Will G20 adoption of the Two Pillar tax package lead us all to the Dead Sea?

On July 1, 2021, the OECD and G20 announced that 130 countries, led by the USA, have joined the Two Pillar tax reform package to “ensure that multinational enterprises pay a fair share of tax wherever they operate.”

The OECD hopes to reallocate a quarter of a trillion dollars of taxable profit (not tax) per year of the largest multinational groups to onshore countries.

Janet Yellen, the US Treasury, may think she has pulled a rabbit out the hat, but it is only a partial rabbit.

Many practical details have yet to be sorted out. Don’t think only the tech giants are affected.

E-commerce businesses of all sizes are targeted by separate but related income, VAT, and Sales tax changes afoot in the US, EU, UK, and OECD. For many small e-commerce firms, it will be like a loose-fitting shirt with hidden tax pockets. Many onshore countries may benefit from resulting extra tax revenues….

What are the two Pillars?

Will we all be turned into a pillar of salt near the Dead Sea?

The Two Pillars are a draft tax reform package developed by the OECD. Many digital operators work on an internet cloud located nowhere in particular but owned by an offshore subsidiary company. Those offshore companies have been accumulating tax-free profits perfectly legitimately until now.

So Pillar One proposes to allocate some profits to “market jurisdictions” in the locations of customers or users. Pillar One is subdivided into Amounts A and B, see below.

Pillar Two proposes to impose a minimum global tax rate on the ultimate parent entity (UPE). Of course, there are exceptions and loose ends. The July 1 announcement of the G20 aims to tie down some of the loose ends.

More on Pillar One:

According to the G20, “in scope” multinationals for Pillar One would have global turnover (revenues) above EUR 20 billion, which may decrease to EUR 10 billion after 7 – 8 years. But “extractives” (mining companies apparently) and Regulated Financial Services would be excluded altogether from Pillar One.

A new nexus (taxing) rule will permit the allocation of Amount A to a market jurisdiction when the multinational derives at least EUR 1 million in revenues there.  But, for jurisdictions with a GDP under EUR 40 billion, the qualifying figure would be EUR 250,000. (The current Israeli GDP is around EUR 340 billion).

Amount A allocated in this way would be 20%-30% of the excess (“residual”) profit above 10% of revenue.

Segmentation within a group “will occur only in exceptional circumstances.” This provision matters because some segments of Amazon, say, make more than 10%, others under 10%.

The application of this package should see the removal of Digital Service Taxes in some countries such as the UK, France and India .

Amount B will be taxable “baseline marketing and distribution activities.” Details should become available by December 2022!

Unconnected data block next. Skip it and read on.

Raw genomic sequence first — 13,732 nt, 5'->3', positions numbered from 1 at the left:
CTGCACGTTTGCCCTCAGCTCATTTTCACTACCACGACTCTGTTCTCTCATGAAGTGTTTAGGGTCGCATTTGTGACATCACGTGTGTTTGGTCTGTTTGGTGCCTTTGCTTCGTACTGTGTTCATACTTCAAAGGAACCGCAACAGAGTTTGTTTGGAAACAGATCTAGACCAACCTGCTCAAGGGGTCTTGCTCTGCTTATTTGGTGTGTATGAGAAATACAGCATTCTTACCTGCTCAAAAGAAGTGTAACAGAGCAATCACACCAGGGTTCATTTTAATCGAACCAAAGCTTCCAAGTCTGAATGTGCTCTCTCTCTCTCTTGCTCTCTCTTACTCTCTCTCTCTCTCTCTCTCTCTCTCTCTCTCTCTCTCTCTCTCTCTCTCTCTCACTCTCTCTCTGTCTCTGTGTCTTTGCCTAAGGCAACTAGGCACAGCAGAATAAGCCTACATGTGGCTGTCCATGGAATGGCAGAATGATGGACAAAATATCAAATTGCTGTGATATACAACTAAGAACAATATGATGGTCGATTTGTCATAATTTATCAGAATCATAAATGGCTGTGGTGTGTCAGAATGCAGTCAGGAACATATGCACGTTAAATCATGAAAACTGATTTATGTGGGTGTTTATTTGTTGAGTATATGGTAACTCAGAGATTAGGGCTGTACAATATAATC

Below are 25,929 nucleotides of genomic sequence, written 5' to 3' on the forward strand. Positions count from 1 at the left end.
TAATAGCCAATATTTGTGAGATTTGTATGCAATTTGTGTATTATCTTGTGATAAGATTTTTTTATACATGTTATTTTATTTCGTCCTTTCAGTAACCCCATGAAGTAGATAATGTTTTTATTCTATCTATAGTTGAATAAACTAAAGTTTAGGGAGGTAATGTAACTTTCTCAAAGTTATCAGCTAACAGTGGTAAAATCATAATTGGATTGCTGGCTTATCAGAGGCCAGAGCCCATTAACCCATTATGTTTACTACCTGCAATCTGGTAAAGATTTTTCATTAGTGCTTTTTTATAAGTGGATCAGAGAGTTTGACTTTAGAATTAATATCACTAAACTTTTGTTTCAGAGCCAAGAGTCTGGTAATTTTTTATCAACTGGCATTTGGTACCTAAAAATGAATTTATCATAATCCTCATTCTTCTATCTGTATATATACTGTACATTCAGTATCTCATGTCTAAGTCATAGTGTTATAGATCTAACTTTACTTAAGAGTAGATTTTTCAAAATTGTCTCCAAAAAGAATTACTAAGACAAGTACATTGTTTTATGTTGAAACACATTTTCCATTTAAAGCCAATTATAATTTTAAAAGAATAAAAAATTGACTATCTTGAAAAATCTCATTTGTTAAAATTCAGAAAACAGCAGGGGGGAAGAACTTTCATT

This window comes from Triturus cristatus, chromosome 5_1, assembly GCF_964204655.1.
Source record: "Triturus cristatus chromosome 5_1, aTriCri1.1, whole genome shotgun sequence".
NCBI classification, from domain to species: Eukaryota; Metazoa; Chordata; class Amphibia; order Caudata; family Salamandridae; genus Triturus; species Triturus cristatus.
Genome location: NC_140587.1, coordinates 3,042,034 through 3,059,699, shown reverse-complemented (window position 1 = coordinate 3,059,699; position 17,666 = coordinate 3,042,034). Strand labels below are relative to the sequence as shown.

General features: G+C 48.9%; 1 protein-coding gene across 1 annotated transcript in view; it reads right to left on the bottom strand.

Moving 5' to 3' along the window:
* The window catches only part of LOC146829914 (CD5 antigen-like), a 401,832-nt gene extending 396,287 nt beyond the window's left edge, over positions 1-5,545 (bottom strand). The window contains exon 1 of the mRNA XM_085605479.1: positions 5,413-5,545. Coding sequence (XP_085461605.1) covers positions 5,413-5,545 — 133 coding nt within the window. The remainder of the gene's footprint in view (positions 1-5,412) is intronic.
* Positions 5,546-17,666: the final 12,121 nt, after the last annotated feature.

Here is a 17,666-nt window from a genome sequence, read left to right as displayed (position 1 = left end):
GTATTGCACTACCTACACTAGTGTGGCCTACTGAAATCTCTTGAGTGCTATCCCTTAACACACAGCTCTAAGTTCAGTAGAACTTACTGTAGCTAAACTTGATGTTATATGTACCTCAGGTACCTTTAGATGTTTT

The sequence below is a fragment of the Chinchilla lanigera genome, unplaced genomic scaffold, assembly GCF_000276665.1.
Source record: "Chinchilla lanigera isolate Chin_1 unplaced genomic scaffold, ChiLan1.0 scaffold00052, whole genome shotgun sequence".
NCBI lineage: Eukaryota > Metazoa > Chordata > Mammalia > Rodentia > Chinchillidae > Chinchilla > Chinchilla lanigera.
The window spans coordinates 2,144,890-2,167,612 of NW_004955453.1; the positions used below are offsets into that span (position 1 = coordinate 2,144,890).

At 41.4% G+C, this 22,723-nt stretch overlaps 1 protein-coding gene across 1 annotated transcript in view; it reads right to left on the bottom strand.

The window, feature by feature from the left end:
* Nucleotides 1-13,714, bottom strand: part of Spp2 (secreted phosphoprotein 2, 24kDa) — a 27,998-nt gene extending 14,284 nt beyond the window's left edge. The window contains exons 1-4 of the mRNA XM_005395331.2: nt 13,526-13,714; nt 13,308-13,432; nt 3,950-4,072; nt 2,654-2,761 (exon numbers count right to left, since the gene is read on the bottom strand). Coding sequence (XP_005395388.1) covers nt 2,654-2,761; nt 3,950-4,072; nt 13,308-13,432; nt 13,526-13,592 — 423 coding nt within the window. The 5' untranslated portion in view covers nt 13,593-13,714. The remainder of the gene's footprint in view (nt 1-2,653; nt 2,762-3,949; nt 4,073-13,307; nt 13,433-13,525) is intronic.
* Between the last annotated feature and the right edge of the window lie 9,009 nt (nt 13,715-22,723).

Double taxation:

There should be no reallocation of any profit already taxed locally via Amount A.  Double taxation of profit allocated to market jurisdictions should be relieved using the exemption or credit method.

More on Pillar Two:

Pillar two is also known as GloBE (Global Base Erosion Rules) and will aim to achieve a 15% minimum global corporate tax rate. The GloBE/Pillar Two rules would apply to multinationals with a turnover of at least EUR 750 million. Parent companies and payments offshore would be targeted.

Pillar Two Exceptions:

Pillar Two carve-outs (exemptions) may include:

  • 5%- 7.5% of the carrying value of tangible assets and payroll (“substance carve-out”);
  • If earnings are distributed within 3-4 years and taxed above the minimum level (15%);
  • Shippers;

Countries need not adopt the GloBE/Pillar Two rules, but it’s all or nothing if they do.

US entities may continue to be governed by GILTI rules in US law.


New multilateral instruments (super tax treaties) will emerge and open up for signature in 2022. Amount A and B rules should come into effect “in 2023”.


We predict chaos before and after 2023 for large and small international businesses due to:

  • Complexity and multiple taxation of the same income;
  • The G20 ignored VAT and sales taxes around the world and the present OECD “MLI” super tax treaty impacting fulfilment houses and agents;
  • There will be multiple tax collectors;
  • Dispute procedures across 130+ countries not yet agreed;
  • We predict many new loopholes;

Next Steps:

If you are engaged in e-commerce of any type or size, please contact us for advice. There are many taxes, with many answers.

[email protected]m

The writer is a certified public accountant and tax specialist and founder of

(c) 7.7.21

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